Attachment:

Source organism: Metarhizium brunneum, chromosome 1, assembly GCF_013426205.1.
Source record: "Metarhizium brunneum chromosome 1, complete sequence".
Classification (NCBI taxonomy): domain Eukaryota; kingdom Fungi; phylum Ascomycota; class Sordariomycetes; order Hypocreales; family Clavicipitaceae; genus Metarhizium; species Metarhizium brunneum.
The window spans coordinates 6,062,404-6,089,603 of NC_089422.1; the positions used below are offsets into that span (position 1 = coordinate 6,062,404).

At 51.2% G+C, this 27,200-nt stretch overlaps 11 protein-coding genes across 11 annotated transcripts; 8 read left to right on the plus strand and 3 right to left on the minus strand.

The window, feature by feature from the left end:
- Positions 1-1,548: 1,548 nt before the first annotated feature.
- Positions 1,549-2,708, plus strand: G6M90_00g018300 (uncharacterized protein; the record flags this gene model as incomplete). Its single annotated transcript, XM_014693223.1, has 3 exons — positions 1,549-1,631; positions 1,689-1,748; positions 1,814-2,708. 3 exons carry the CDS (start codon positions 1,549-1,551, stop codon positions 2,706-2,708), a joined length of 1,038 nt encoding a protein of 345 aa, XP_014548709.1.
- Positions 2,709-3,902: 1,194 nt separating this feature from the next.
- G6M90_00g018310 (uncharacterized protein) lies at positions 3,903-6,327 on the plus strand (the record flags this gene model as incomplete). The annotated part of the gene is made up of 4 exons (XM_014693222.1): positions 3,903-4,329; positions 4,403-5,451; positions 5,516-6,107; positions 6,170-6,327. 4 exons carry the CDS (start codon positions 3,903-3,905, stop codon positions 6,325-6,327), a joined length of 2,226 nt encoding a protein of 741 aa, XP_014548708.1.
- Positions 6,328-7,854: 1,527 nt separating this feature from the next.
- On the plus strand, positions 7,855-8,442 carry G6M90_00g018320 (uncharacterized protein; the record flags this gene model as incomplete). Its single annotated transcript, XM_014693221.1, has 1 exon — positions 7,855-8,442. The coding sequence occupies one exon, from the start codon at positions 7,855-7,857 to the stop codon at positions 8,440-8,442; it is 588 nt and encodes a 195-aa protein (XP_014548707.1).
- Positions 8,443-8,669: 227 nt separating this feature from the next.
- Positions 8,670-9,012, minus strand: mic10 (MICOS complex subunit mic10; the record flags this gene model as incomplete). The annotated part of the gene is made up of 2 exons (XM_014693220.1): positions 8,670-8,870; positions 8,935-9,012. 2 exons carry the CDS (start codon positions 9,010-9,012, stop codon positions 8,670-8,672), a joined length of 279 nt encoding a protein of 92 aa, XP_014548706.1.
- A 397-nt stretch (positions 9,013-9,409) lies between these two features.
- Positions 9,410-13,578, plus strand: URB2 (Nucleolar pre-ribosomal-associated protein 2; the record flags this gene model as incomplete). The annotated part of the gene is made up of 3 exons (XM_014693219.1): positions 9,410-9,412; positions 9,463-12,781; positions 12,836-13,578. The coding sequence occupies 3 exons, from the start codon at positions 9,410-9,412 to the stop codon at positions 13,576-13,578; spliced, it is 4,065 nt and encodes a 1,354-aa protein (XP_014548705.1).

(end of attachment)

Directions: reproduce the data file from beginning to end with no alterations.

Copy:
Source organism: Metarhizium brunneum, chromosome 1, assembly GCF_013426205.1.
Source record: "Metarhizium brunneum chromosome 1, complete sequence".
Classification (NCBI taxonomy): domain Eukaryota; kingdom Fungi; phylum Ascomycota; class Sordariomycetes; order Hypocreales; family Clavicipitaceae; genus Metarhizium; species Metarhizium brunneum.
The window spans coordinates 6,062,404-6,089,603 of NC_089422.1; the positions used below are offsets into that span (position 1 = coordinate 6,062,404).

At 51.2% G+C, this 27,200-nt stretch overlaps 11 protein-coding genes across 11 annotated transcripts; 8 read left to right on the plus strand and 3 right to left on the minus strand.

The window, feature by feature from the left end:
- Positions 1-1,548: 1,548 nt before the first annotated feature.
- Positions 1,549-2,708, plus strand: G6M90_00g018300 (uncharacterized protein; the record flags this gene model as incomplete). Its single annotated transcript, XM_014693223.1, has 3 exons — positions 1,549-1,631; positions 1,689-1,748; positions 1,814-2,708. 3 exons carry the CDS (start codon positions 1,549-1,551, stop codon positions 2,706-2,708), a joined length of 1,038 nt encoding a protein of 345 aa, XP_014548709.1.
- Positions 2,709-3,902: 1,194 nt separating this feature from the next.
- G6M90_00g018310 (uncharacterized protein) lies at positions 3,903-6,327 on the plus strand (the record flags this gene model as incomplete). The annotated part of the gene is made up of 4 exons (XM_014693222.1): positions 3,903-4,329; positions 4,403-5,451; positions 5,516-6,107; positions 6,170-6,327. 4 exons carry the CDS (start codon positions 3,903-3,905, stop codon positions 6,325-6,327), a joined length of 2,226 nt encoding a protein of 741 aa, XP_014548708.1.
- Positions 6,328-7,854: 1,527 nt separating this feature from the next.
- On the plus strand, positions 7,855-8,442 carry G6M90_00g018320 (uncharacterized protein; the record flags this gene model as incomplete). Its single annotated transcript, XM_014693221.1, has 1 exon — positions 7,855-8,442. The coding sequence occupies one exon, from the start codon at positions 7,855-7,857 to the stop codon at positions 8,440-8,442; it is 588 nt and encodes a 195-aa protein (XP_014548707.1).
- Positions 8,443-8,669: 227 nt separating this feature from the next.
- Positions 8,670-9,012, minus strand: mic10 (MICOS complex subunit mic10; the record flags this gene model as incomplete). The annotated part of the gene is made up of 2 exons (XM_014693220.1): positions 8,670-8,870; positions 8,935-9,012. 2 exons carry the CDS (start codon positions 9,010-9,012, stop codon positions 8,670-8,672), a joined length of 279 nt encoding a protein of 92 aa, XP_014548706.1.
- A 397-nt stretch (positions 9,013-9,409) lies between these two features.
- Positions 9,410-13,578, plus strand: URB2 (Nucleolar pre-ribosomal-associated protein 2; the record flags this gene model as incomplete). The annotated part of the gene is made up of 3 exons (XM_014693219.1): positions 9,410-9,412; positions 9,463-12,781; positions 12,836-13,578. The coding sequence occupies 3 exons, from the start codon at positions 9,410-9,412 to the stop codon at positions 13,576-13,578; spliced, it is 4,065 nt and encodes a 1,354-aa protein (XP_014548705.1).